With your year long Carla subscription, you will receive a new issue right to your doorstep every 3 months.
Our advertising program is essential to the ecology of our publication. Ad fees go directly to paying writers, which we do according to W.A.G.E. standards.
We are currently printing runs of 6,000 every three months. Our publication is distributed locally through galleries and art related businesses, providing a direct outlet to reaching a specific demographic with art related interests and concerns.
To advertise or for more information on rates, deadlines, and production specifications, please contact us at email@example.com
“Art is what conceals labor best.” claims Jonathan P. Watts in a text included in Adam Linder’s work Some Proximity, performed recently at MOCA’s Step and Repeat festival. Linder’s Some Cleaning: A Choreographic Service, a work in the same series, was enacted July 25, 2015 at 356 Mission’s Ooga Booga store.
Some Cleaning is durational, as explained in a prominently displayed contract; a service expressly for hire. The contract states that “the choreographer, the viewer, and the location are accruing corporeal experience; though this may be difficult to measure in usual terms of efficiency.” Some Cleaning makes porous borders between the action of the artist’s body, the slippery nature of contractual engagement of performance work within the gallery system, and the explicitly commodity driven arena of the shop.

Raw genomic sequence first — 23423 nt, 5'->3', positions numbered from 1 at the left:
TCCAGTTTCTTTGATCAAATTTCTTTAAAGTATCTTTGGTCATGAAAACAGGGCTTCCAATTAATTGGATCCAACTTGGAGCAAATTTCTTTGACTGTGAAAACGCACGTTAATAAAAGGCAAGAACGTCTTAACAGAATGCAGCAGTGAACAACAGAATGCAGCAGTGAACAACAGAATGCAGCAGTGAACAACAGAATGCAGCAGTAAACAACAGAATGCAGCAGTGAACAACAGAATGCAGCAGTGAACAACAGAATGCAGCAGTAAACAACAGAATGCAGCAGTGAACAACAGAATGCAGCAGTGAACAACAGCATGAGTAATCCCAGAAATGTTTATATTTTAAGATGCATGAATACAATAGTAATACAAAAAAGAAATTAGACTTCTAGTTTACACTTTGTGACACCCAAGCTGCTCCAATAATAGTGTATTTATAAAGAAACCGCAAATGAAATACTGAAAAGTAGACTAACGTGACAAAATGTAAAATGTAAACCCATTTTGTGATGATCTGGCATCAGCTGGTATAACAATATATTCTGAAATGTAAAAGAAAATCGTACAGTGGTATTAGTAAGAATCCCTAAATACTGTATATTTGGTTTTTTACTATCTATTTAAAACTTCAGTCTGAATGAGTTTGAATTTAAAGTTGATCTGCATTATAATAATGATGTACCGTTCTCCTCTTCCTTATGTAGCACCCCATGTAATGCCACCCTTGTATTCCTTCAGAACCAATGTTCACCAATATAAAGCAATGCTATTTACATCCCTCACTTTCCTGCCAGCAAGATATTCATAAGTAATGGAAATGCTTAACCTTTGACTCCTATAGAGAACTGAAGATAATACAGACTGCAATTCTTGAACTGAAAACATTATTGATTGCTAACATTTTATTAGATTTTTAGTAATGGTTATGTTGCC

Moving in silence, Linder demanded much from his audience. While Some Proximity employed familiar dance movements, Some Cleaning utilized repetitive actions closer to meditative exercises. Linder is educated and his gestures and body are trained (factors which complicate the message communicated through his choice of attire). A uniform of tight rolled denim overalls, clean white t-shirt, and black sneakers, mimicked utilitarian apparel. The blue collar aesthetic being quoted operated in critical opposition to the privileged space of the gallery. While Linder’s movements were idiosyncratically interesting, his attire remained in the realm of costuming.